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dc.contributor.authorPaleshi, Antoni Christopher
dc.date.accessioned2011-02-24 21:16:10 (GMT)
dc.date.available2011-02-24 21:16:10 (GMT)
dc.date.issued2011-02-24T21:16:10Z
dc.date.submitted2011
dc.identifier.urihttp://hdl.handle.net/10012/5809
dc.description.abstractThis thesis is an exploration of how to do sustainable development for buildings, especially during the earliest stages of such development. The thesis starts by considering clear definitions of sustainability, development and sustainable development as these concepts apply to organizations in general and as they apply specifically to the charity All Our Relations (AOR) and their community of the Region of Waterloo in Ontario, Canada. Three critical challenges to the process of development are also discussed in these early chapters, namely assessment, vision and feedback. In the third chapter, these same challenges are put under the lens of sustainable development and three new, but related, challenges of connection complexity, shared futures and resilience are examined to better understand the problems and solutions that surround them. At the end of this broad introductory section, AOR’s relationships with the community are explored as part of their efforts to draft an organization-wide sustainability plan. The second part of the thesis is an attempt to apply and expand on the general ideas from the first half through a focus on buildings and specifically the building of AOR’s planned Hospice and Retreat Centre in Bloomingdale, Ontario. As part of the focus on sustainable buildings, the Leadership in Energy and Environmental Design (LEED™) system of assessing building impacts is presented and critiqued. As part of a focus on building developments the earlier challenges of assessment, vision and feedback are revisited as they apply to the concept design phase of the typical building design. The final three chapters of the thesis are a synthesis of all the previous chapters and the formal presentation of the case study concept development for the AOR building. A full summary of all previous definitions are presented and the final definition of sustainable building development is expressed as a culmination and extension of its parts: Sustainable building development is a process of creating space-for-use which recognizes both the importance of space in our lives and the impact that developing that space has on our greater goal to pursue sustainability. Potential critiques of this definition are discussed and two methods of engaging in the difficult challenges of sustainable building development are presented: the decider’s dilemma and the life-cycle-service-network model of connection complexity. Finally, the case study use of LEED as a guide for doing sustainable development in buildings is contrasted against the author’s proposed approaches. Through a series of qualitative and quantitative observations based on the results from the case study design, LEED is revealed as being effective mostly as an early guide, but lacking in the rigor and complexity needed to address properly the challenges of building sustainability.en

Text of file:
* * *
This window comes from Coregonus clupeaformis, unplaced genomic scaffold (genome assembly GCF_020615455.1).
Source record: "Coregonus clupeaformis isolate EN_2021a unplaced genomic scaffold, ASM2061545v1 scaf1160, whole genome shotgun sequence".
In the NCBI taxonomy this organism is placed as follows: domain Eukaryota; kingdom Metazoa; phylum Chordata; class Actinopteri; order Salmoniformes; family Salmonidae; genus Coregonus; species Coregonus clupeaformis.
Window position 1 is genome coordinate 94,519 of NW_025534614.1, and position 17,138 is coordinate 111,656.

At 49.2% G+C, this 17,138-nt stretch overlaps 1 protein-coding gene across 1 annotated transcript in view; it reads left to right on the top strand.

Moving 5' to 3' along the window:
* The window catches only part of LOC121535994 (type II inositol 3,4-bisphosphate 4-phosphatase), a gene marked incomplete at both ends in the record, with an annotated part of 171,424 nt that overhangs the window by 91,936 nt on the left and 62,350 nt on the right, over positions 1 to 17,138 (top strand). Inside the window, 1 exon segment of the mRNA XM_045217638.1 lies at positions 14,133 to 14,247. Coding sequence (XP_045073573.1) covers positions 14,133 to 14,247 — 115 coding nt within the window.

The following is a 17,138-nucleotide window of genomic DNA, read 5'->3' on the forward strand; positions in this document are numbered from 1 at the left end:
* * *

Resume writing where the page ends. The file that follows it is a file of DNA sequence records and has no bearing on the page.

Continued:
dc.language.isoenen
dc.publisherUniversity of Waterlooen
dc.subjectsustainabilityen
dc.subjectsustainable developmenten
dc.subjectgreen buildingen
dc.subjectLEEDen
dc.titleBuilding Sustainability: Definitions, Process and Caseen
dc.typeMaster Thesisen
dc.comment.hiddenI am currently in the process of collecting approval letters from the firms who were involved in preparing the concept phase work for the case study associated with this thesis. I do not expect to need to change what is submitted here, but there is a slight possiblity that a change will be necessary. I'll inform the GSO by e-mail if that is the case. I expect to receive all the necessary approvals before the end of February.en
dc.pendingfalseen
dc.subject.programSystem Design Engineeringen
uws-etd.degree.departmentSystems Design Engineeringen
uws-etd.degreeMaster of Applied Scienceen
uws.typeOfResourceTexten
uws.peerReviewStatusUnrevieweden
uws.scholarLevelGraduateen


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